- Special Sections
- Public Notices
On Black Beauty's stall door at Larkspur Ranch hangs a delicate dream catcher decorated with feathers.
Some people believe that dream catchers filter out bad dreams, letting only the good dreams filter through the web in the middle, and travel down through the feathers to the dreamer.
Black Beauty and her barn mate, Ginger, need all the good dreams they can get.
The two horses were found in southern Lancaster County by county sheriff's Capt. Craig Bailey last week. Bailey knew right away that the horses needed help.
The horses were living in a tiny, overgrown enclosure with six goats. There was no food, water or shelter, and the horses were apparently drinking from mud puddles.
Black Beauty and Ginger are starving. Their hip bones jut out under their sagging skin. Their backbones are long, hard ridges where malnutrition has worn them away.
"I knew they were in a bad situation," said Bailey, who owns three horses and was looking to buy another one when he discovered Black Beauty and Ginger.
Bailey said he called about 20 people, trying to find someone who would take in the horses. But because of the drought and shrinking hay supplies, he couldn't find a willing foster home.
Healing Horses steps in
Bailey called Lancaster County Animal Control, and Director Joel Hinson got Bailey in touch with Indian Land resident Katie Holme, director of Healing Horses, a nonprofit organization dedicated to saving neglected horses.
Larkspur Ranch in Indian Land is providing large stalls lined with a thick cushion of wood shavings.
But the mares' trials are far from over.
Ginger's abdomen is round, with the foal that she'll likely give birth to soon. Black Beauty, the more malnourished of the two mares, gave birth to a foal on Monday. The foal, which appeared to be premature, died, but Black Beauty seems to be doing fine, Holme said Tuesday morning.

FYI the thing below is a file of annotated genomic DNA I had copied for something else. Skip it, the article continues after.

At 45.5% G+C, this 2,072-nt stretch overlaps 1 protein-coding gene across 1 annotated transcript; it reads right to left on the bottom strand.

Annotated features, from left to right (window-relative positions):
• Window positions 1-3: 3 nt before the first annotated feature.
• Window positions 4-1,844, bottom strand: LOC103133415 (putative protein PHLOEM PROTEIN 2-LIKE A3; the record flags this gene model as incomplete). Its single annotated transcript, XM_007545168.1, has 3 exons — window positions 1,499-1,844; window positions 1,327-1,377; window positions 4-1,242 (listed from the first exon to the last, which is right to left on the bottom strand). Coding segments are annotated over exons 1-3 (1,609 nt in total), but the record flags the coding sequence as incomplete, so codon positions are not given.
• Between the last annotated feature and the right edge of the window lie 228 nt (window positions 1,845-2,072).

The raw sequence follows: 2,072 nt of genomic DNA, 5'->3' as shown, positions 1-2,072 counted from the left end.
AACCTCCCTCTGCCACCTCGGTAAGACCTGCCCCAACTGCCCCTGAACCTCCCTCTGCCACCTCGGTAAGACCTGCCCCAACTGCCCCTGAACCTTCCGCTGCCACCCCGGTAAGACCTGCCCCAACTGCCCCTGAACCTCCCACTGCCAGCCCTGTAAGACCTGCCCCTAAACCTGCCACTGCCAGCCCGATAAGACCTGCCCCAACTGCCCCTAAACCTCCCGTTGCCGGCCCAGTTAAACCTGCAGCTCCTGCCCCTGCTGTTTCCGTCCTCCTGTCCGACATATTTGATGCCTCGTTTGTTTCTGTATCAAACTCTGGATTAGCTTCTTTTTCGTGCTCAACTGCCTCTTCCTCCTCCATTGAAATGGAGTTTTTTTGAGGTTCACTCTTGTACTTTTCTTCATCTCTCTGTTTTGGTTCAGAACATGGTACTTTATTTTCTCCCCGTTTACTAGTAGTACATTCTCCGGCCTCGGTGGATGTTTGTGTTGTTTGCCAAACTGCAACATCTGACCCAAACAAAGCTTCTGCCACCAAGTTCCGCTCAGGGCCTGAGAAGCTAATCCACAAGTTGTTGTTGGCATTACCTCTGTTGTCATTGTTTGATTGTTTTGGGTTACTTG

No charges will be brought against the horses' owners, because they willingly surrendered them. Healing Horses will be rescuing the goats this week, Holme said.
Hinson said horses and other livestock are covered under new provisions in the county's tougher animal control laws that mandate adequate food, shelter and water for animals.
Animal Control occasionally receives calls about neglected horses. Hinson said it sometimes seems as though the owners have good intentions, but don't know proper horse care. Horses are often put up for sale for a few hundred dollars at auction barns, but upkeep is much more expensive, because they require hay or grain, shots, wormer and proper hoof care.
"A lot of people don't know that part of it, and that's where they get into trouble," Hinson said.
How to help
Holme named the two mares after characters in the beloved children's book, "Black Beauty," by Anna Sewell. The story details the life of Black Beauty, who lived with several different owners, gentle and abusive, as a horse during the late 1800s in England.
Holme, who has an uncanny connection with four-legged animals, wrote about her own Black Beauty and Ginger, as she often does about the animals that come under her care. The story is written from the horses' point of view, like Sewell's famous novel that celebrates kindness to animals.
"And then, a few days ago, some good-hearted two-legged's came, who love horses," Holme wrote. "One of them hugged us around our necks, gave us hay and water and told us we were beautiful. She whispered to us both about clean, green pastures, butterflies and brighter days.
"And she promised us that we would never suffer again."
The sad thing is, Healing Horses may be rescuing three more horses in the Black Horse Run area soon, Holme said.
"It's not a good time for horses right now," she said.
Healing Horses needs donations to buy hay and other supplies and pay for vet care. Those interested in donating may buy a Healing Horses T-shirt for $20. The shirts come in blue, pink, red, white and gray and are available in a variety of sizes.
Donations may be mailed to: Healing Horses, 9706 Black Horse Run Road, Indian Land, SC 29707. For details, call Holme at (803) 804-0544 or go to www.healinghorses.us.
Contact senior reporter Jenny Hartley at email@example.com or at 283-1151